Karasek's (1979) high-demand, low control model is among the best-supported stress theories.
We all know what it is, right?
Actually, we don’t. Is it anxiety? Is it frustration? Is it a set of physical symptoms? Or is it some combination of those things... and more? We really don’t know what most people mean when they say they are feeling “stressed,” and there’s no reason to believe that we are all using the term in the same way.
In popular use, this isn’t much of an issue. But for companies that are concerned about worker stress and ill-health effects, as well as academics conducting stress research, it’s a problem – and not even one that’s commonly acknowledged. The basic issue is that we can’t address stress-related issues if we don’t agree on what “stress” means.
Bluntly put, “stress” as a concept is a mess – and here’s a simplified version of how that happened.
Selye, rats and adaptation energy
Based on rather cruel-sounding experiments with rats, physiologist Hans Selye, M.D., introduced the terms “stress” and “stressor” to academia. Eventually, he left the scientific community in order to lecture publicly about his own philosophy of how people should manage the stress in their lives. His research and theories were not carried forward directly, though there are interesting parallels between some of his ideas and contemporary stress research.
One example is something that Selye called “adaptation energy.” From his observations of how rats adapted to a range of stressors, recovered, re-adapted and then died, Selye concluded that organisms have a finite amount of “adaptation energy.” He believed that once this mysterious energy becomes depleted, the organism dies. Today’s parallel can be found in how perceptions of long-term individual stress may be linked to the shortening of our DNA’s telomeres, and consequently, premature aging.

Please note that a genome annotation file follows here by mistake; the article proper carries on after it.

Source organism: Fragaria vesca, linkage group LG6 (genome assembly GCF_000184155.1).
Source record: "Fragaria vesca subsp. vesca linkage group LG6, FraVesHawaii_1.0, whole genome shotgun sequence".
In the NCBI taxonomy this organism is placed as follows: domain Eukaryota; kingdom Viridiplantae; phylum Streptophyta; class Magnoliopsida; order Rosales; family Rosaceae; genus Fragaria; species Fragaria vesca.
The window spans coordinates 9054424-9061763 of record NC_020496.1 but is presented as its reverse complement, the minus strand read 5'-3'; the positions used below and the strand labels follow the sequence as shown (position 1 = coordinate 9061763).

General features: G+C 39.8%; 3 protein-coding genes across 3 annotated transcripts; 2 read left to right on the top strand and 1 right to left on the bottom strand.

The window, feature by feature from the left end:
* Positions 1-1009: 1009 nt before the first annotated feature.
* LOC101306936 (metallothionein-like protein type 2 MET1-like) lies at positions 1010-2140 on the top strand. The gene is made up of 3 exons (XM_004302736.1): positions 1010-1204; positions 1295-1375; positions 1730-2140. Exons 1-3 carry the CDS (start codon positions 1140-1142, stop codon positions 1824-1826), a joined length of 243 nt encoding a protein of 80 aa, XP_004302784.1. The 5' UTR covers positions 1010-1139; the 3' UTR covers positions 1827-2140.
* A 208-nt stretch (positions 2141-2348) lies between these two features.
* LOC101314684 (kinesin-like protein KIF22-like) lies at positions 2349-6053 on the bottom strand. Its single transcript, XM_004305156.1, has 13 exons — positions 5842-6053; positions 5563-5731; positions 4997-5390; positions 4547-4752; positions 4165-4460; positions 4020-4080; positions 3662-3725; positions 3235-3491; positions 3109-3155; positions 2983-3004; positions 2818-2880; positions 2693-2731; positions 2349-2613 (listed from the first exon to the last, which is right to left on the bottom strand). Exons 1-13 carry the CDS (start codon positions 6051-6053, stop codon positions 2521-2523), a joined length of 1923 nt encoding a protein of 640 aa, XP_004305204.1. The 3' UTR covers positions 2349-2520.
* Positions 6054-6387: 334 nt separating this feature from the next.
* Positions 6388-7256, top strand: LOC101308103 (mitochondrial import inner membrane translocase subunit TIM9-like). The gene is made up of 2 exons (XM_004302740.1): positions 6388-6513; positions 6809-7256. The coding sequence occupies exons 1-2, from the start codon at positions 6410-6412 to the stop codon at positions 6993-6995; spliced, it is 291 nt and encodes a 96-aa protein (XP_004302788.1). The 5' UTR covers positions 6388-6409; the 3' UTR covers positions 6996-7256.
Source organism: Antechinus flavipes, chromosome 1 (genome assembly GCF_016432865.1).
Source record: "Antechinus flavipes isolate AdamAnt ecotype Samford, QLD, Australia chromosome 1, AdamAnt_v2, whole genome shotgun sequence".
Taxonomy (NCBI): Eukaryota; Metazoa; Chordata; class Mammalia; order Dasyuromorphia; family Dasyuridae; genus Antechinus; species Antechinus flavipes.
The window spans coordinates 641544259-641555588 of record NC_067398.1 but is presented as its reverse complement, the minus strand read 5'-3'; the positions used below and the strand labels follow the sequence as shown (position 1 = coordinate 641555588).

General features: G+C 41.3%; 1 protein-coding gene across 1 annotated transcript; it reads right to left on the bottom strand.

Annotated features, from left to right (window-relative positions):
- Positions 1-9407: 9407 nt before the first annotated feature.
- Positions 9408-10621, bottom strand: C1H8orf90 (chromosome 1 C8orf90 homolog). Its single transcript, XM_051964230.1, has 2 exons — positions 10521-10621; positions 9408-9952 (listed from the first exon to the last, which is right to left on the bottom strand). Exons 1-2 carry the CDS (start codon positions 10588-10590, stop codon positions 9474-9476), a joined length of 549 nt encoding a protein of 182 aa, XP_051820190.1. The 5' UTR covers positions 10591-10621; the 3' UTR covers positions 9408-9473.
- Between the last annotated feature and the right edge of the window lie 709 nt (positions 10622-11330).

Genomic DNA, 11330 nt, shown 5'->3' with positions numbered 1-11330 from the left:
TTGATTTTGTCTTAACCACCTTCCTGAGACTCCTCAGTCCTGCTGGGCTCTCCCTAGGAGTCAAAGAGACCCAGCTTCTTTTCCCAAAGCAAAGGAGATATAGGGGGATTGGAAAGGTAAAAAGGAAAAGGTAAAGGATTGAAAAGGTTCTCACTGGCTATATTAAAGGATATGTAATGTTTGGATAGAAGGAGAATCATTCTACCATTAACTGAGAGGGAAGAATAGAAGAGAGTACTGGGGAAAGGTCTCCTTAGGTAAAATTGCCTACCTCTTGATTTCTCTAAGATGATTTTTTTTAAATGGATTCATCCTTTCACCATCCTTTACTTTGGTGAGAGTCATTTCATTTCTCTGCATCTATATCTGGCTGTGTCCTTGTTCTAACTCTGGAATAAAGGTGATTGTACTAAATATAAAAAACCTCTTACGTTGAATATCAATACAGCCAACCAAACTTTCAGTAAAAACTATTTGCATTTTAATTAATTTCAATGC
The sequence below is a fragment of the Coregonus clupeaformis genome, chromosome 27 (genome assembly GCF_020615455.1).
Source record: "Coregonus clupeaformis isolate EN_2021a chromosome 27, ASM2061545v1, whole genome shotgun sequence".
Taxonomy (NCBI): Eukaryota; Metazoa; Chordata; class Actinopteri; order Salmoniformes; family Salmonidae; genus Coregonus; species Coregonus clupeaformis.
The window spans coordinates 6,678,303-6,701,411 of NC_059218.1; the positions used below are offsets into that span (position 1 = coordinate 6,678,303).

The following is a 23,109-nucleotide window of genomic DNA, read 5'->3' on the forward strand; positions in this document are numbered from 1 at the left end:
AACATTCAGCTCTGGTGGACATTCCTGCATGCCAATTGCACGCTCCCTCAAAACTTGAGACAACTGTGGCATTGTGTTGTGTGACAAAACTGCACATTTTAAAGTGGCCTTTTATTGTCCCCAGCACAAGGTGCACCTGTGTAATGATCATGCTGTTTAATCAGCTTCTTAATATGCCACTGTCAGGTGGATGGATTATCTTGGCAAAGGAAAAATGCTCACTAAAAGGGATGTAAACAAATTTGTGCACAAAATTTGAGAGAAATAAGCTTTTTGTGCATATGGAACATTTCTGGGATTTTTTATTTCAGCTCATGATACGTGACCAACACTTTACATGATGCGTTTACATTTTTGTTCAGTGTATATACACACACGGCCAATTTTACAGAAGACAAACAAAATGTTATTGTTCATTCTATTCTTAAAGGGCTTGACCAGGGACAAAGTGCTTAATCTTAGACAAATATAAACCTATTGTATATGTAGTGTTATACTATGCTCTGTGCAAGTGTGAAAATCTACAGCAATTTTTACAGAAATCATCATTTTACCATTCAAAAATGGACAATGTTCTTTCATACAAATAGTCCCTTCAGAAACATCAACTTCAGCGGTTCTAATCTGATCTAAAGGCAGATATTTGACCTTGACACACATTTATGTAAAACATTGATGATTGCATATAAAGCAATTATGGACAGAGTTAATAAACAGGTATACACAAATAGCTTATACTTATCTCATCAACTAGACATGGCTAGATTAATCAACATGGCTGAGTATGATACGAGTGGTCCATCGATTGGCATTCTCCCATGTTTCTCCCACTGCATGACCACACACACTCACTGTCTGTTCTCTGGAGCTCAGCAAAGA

“Good” stress versus “bad” stress
Another parallel is the distinction between “good” versus “bad” stressors – or as some researchers today call them, “challenge” versus “hindrance” stressors. “Hindrance” stressors imply failure, while “challenge” stressors imply gain and can be energizing. This distinction argues against the popular notion – sometimes sold by even by Ph.D. consultants – that companies will be better off if they can identify work stress and get rid of it.
So far, the best-supported theory regarding the connection between work stress and illness is the Karasek model, also known as the "demand-control" model. It positions harmful “stress” as what people experience when there’s an imbalance between the psychological demands of work and the degree of control that one has in performing the work. In other words, employees experience stress if they don’t have sufficient control on-the-job to do what’s being asked of them.
In fact, the Whitehall studies, which were conducted in the U.K., found that workers in high-demand, low-control jobs were at greater risk for cardiovascular morbidity than those in executive positions.
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Image: Richard Dudley
Jan is the author of The Cultural Psyche of India: Guidance for the U.S. Marketer. She is a member of the International Association for Cross-Cultural Psychology and an associate member of the Society for Industrial and Organizational Psychology. She holds a master's in organizational psychology from the University of London and has written as a consultant for the life sciences industry since 1993.